Rainbow over Galileo Lane, Tucson

Monday, January 2, 2012

The language continuum

I often find as I'm writing  an article or book to explain concepts to my audience that I am clarifying my own thoughts and sometimes making a breakthrough. I liken it to a comedian telling himself  joke he hadn't heard before.  It happens, of course in teaching too.  You understand something yourself in  the course of getting it through to your students.

That's what happened to me recently. I was trying to deal with the common belief among linguists that written language is not itself language but rather an encoding of language. They argue that since written language is not universal and oral language is it cannot be language. The significance of this is that they use it to reject my position that written and oral language are learned in the same way and for the same reasons. They are parallel language processes. Most often these linguists also believe that language innate and not learned. So oral language doesn't have to be learned but written language does.

As I began to write about this I realized that what I believed but had not yet worked through is that both oral and written language are part of  a continuum. Human beings are social and interdependent. Unlike many other animals we take a long time (several years) to become mature adults during which we depend on parents for survival. And the more complex human society gets the more we need to be connected to each other.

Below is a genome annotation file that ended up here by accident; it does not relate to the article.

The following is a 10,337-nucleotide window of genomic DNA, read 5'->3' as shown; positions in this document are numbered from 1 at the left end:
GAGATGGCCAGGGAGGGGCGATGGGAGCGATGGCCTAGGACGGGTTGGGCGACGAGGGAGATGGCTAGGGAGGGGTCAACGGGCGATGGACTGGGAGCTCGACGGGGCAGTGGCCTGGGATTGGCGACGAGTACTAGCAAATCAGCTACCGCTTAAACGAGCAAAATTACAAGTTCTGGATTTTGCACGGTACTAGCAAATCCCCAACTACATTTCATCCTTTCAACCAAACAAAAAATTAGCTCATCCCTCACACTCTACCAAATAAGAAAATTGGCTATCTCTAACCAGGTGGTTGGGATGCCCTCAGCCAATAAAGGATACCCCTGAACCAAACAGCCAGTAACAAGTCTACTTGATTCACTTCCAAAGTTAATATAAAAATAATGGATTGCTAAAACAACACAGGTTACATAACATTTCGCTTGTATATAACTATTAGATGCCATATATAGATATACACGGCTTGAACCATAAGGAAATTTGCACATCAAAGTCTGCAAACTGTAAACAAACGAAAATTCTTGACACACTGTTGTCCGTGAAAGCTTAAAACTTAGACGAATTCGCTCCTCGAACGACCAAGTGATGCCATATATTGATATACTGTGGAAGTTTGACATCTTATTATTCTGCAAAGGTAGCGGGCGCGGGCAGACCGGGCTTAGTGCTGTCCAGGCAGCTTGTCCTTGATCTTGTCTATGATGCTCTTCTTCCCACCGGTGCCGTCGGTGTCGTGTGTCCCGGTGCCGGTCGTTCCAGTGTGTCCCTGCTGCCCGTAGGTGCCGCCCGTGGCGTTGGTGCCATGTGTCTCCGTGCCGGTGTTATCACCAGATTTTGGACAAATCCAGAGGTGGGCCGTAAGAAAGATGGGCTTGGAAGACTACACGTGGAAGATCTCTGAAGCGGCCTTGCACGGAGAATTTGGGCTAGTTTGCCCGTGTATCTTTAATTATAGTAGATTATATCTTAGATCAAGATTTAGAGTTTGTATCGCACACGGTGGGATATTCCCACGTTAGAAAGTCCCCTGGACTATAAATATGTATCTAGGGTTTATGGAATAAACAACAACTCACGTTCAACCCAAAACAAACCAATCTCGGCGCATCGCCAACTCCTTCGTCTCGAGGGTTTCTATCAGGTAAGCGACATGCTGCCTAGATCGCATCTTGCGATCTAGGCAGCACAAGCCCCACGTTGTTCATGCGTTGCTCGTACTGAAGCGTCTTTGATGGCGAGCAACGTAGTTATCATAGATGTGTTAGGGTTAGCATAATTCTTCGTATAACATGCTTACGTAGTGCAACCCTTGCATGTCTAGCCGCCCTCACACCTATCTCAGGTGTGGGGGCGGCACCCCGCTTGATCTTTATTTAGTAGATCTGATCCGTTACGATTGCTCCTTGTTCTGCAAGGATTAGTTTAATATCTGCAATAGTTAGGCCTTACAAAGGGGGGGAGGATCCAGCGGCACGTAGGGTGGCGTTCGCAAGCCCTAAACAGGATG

Language is the major means of connecting. What is innate is not language but our universal ability to invent language and that depends on our abiity to think symbolically. We can assign meaning to abstractions and manipulate those to represent our need and  experiences to each other.

Furthermore the ability we share to think symbolically is totally recursive. We can use symbols to represent symbols and change the values of the symbols in the same utterances. That's why there are homophones and homographs in all languages. The same sounds and graphic pattern mas have different meanings.

In our view each child invents language but in the context of the social language that surrounds the child. So language is shaped by the interplay between social convention and personal invention and eventually the personal language is consistent with the social language- they join the language community.

For  a young child and a young culture oral language is the most effective means of connection. They need to connect most with family and community. From the beginning though there is some need to store knowledge and experience and so graphic forms are invented- cave painting to tell the story of a great battle or hunt- or symbols and icons to mark significance. Or marks to record quantities or trades.

Eventually oral language is insufficient and fuler forms of written language are needed .They can be preserved and transported so people can connect across time and space.

 Like oral language written language has been invented at many times in many places. That's what is universal-